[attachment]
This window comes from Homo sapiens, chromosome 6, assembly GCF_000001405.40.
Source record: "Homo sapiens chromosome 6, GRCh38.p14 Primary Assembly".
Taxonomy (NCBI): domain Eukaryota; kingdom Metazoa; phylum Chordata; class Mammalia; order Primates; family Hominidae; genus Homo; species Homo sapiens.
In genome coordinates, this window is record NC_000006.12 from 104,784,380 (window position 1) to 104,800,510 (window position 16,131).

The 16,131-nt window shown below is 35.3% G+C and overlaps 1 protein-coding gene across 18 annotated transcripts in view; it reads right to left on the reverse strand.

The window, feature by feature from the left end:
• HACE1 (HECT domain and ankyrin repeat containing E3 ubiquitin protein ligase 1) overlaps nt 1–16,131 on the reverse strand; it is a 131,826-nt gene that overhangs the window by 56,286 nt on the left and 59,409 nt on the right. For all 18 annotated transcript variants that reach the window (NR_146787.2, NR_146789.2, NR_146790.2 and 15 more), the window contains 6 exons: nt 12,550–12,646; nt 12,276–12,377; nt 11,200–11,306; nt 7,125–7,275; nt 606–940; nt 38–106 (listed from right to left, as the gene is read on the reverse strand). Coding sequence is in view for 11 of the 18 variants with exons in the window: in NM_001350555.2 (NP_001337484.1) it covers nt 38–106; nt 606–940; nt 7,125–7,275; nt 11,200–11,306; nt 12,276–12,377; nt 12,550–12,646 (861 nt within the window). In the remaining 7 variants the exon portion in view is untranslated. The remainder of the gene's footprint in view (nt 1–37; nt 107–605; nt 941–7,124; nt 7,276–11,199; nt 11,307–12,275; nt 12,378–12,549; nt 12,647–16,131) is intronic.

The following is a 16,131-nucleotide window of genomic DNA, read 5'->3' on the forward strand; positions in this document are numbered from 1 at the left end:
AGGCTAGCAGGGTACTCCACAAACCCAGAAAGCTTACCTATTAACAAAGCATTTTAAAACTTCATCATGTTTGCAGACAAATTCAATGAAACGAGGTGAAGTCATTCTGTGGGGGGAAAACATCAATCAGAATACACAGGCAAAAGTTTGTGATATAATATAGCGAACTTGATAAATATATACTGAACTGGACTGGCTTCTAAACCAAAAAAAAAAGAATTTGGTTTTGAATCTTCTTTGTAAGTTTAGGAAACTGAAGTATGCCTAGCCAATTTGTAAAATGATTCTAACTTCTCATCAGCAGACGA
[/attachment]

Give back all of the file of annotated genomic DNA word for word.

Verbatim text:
This window comes from Homo sapiens, chromosome 6, assembly GCF_000001405.40.
Source record: "Homo sapiens chromosome 6, GRCh38.p14 Primary Assembly".
Taxonomy (NCBI): domain Eukaryota; kingdom Metazoa; phylum Chordata; class Mammalia; order Primates; family Hominidae; genus Homo; species Homo sapiens.
In genome coordinates, this window is record NC_000006.12 from 104,784,380 (window position 1) to 104,800,510 (window position 16,131).

The 16,131-nt window shown below is 35.3% G+C and overlaps 1 protein-coding gene across 18 annotated transcripts in view; it reads right to left on the reverse strand.

The window, feature by feature from the left end:
• HACE1 (HECT domain and ankyrin repeat containing E3 ubiquitin protein ligase 1) overlaps nt 1–16,131 on the reverse strand; it is a 131,826-nt gene that overhangs the window by 56,286 nt on the left and 59,409 nt on the right. For all 18 annotated transcript variants that reach the window (NR_146787.2, NR_146789.2, NR_146790.2 and 15 more), the window contains 6 exons: nt 12,550–12,646; nt 12,276–12,377; nt 11,200–11,306; nt 7,125–7,275; nt 606–940; nt 38–106 (listed from right to left, as the gene is read on the reverse strand). Coding sequence is in view for 11 of the 18 variants with exons in the window: in NM_001350555.2 (NP_001337484.1) it covers nt 38–106; nt 606–940; nt 7,125–7,275; nt 11,200–11,306; nt 12,276–12,377; nt 12,550–12,646 (861 nt within the window). In the remaining 7 variants the exon portion in view is untranslated. The remainder of the gene's footprint in view (nt 1–37; nt 107–605; nt 941–7,124; nt 7,276–11,199; nt 11,307–12,275; nt 12,378–12,549; nt 12,647–16,131) is intronic.

The following is a 16,131-nucleotide window of genomic DNA, read 5'->3' on the forward strand; positions in this document are numbered from 1 at the left end:
AGGCTAGCAGGGTACTCCACAAACCCAGAAAGCTTACCTATTAACAAAGCATTTTAAAACTTCATCATGTTTGCAGACAAATTCAATGAAACGAGGTGAAGTCATTCTGTGGGGGGAAAACATCAATCAGAATACACAGGCAAAAGTTTGTGATATAATATAGCGAACTTGATAAATATATACTGAACTGGACTGGCTTCTAAACCAAAAAAAAAAGAATTTGGTTTTGAATCTTCTTTGTAAGTTTAGGAAACTGAAGTATGCCTAGCCAATTTGTAAAATGATTCTAACTTCTCATCAGCAGACGA